4 Little-Known Mistakes That "Burn" 72% Of Resumes - Delta Position

4 Little-Known Mistakes That “Burn” 72% Of Resumes

By on June 29, 2015
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If you have ever tried to write a resume, you already know that this is not an easy task to take on. So much information goes into a resume; from your career objective to the list of your qualifications. Your resume should also be personal, convey confidence and set your best foot forward in order to impress a potential employer. However, before your resume even gets to that employer, it will have to get through their automated screening software first.

With the overwhelming amount of applications received for each job posting, employers and recruiting firms have no choice, but to rely on these “robots” to shortlist resumes for them. As a result, an estimated 72% of resumes NEVER get seen by human eyes.

The following are the most commonly made mistakes in resume composition:

1. Lengthy paragraphs describing your experiences.

To list the responsibilities you’ve had in your past professional experience, you are best off using bullet points that begin with action verbs, such as “managed”, “developed”, etc. and include keywords related to the job posting. Without the relevant keywords, your resume is going in the trash – guaranteed.

You do not need to use full sentences, and you certainly do not need to use the paragraph format. This makes the information in your resume overwhelming and difficult to review quickly for both humans and machines. Make your statements brief and clear; don’t add words to fill in space.

2. Incorrect company/school listings.

Another mistake people make, without realizing that they are making it, is not referring to the past employers and/or the school(s) they’ve attended by their full names. Do not use variations of company and school names. Don’t use abbreviations unless they are in fact part of the name. If you have attended New York University, list the complete name, not just NYU.

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The automated screening software is sometimes programmed to only shortlist resumes based on certain keywords, which could very well be prominent company names and famous schools. You don’t want to get tossed aside because of something as easily avoided as this. In addition, some hiring managers might simply not be familiar with abbreviations of shortened names. You also don’t want to appear sloppy or as if you don’t pay attention to details.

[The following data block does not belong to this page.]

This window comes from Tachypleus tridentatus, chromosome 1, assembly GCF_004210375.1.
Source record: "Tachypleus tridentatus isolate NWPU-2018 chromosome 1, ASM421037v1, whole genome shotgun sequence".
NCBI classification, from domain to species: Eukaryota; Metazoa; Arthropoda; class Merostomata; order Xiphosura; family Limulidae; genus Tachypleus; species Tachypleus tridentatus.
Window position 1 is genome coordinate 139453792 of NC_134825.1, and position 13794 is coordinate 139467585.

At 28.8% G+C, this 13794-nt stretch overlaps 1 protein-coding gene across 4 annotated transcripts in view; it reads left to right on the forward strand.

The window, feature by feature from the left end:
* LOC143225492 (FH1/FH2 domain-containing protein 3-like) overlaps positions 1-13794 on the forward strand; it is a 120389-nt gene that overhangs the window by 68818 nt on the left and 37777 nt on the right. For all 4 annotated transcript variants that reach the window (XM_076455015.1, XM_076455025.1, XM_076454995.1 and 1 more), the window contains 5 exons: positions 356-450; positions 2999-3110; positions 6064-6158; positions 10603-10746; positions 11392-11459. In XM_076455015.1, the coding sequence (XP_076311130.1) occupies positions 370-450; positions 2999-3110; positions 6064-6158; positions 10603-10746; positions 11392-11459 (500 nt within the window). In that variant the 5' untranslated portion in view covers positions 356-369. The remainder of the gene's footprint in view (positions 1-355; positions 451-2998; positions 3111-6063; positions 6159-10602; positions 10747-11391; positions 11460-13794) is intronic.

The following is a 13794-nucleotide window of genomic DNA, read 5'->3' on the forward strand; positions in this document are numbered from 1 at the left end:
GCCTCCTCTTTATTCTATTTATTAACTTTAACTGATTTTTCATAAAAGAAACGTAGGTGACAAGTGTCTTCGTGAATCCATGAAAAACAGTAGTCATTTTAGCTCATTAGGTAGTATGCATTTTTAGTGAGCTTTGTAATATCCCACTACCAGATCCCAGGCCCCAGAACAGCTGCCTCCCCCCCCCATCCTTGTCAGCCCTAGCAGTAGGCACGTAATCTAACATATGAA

3. Typos.

One of the most important factors in crafting a winning resume is proof reading. You want to put your best foot forward. If your resume contains grammar and spelling problems,it might get “flagged” by the screening software, which could be configured to automatically reject documents that have over a certain percentage of errors. Even if it gets through, your potential employer will get an impression that you are not detail-oriented.

Yes, sometimes it is hard to proof a document you have been working on so closely – so use spell check (but beware, it will not catch everything), ask your friends for help, meet with a career counselor or a mentor. Do your best to present the most polished resume to your potential employers.

4. Cramming content into a single page

One of the most common challenges is creating a resume that formats well on a single page. As a rule, a resume should not exceed two pages. However, in recent years, it has become commonplace for professionals to change jobs frequently, and listing all the experiences, in addition to your career objective, education, qualifications and references, can certainly take up a lot of space.

Do not use a small font in order to fit everything into your resume. The reason for this is simple: not only it is hard on the eyes to read, it is also pretty much guaranteed to get rejected by automated screening software. These “robots” are not equipped to deal with things like miniscule font sizes, unusual font types, margins filled with text and complex tables.

There is not a single area in your resume that should have a font size of less than 11 points. Keep in mind the font type you are using – sticking to the basics, like Arial, is your best bet.

Instead of changing the font size, or trying to cram a few extra lines into the margins, review and revise your resume to make your statements more focused and concise.


Make sure you are not making these four little-known mistakes, so your resume doesn’t get “burned” by the robots (or their human “masters!). Keep in mind, these are the most common problems, but more and more issues become known as we learn more about how these screening systems work.

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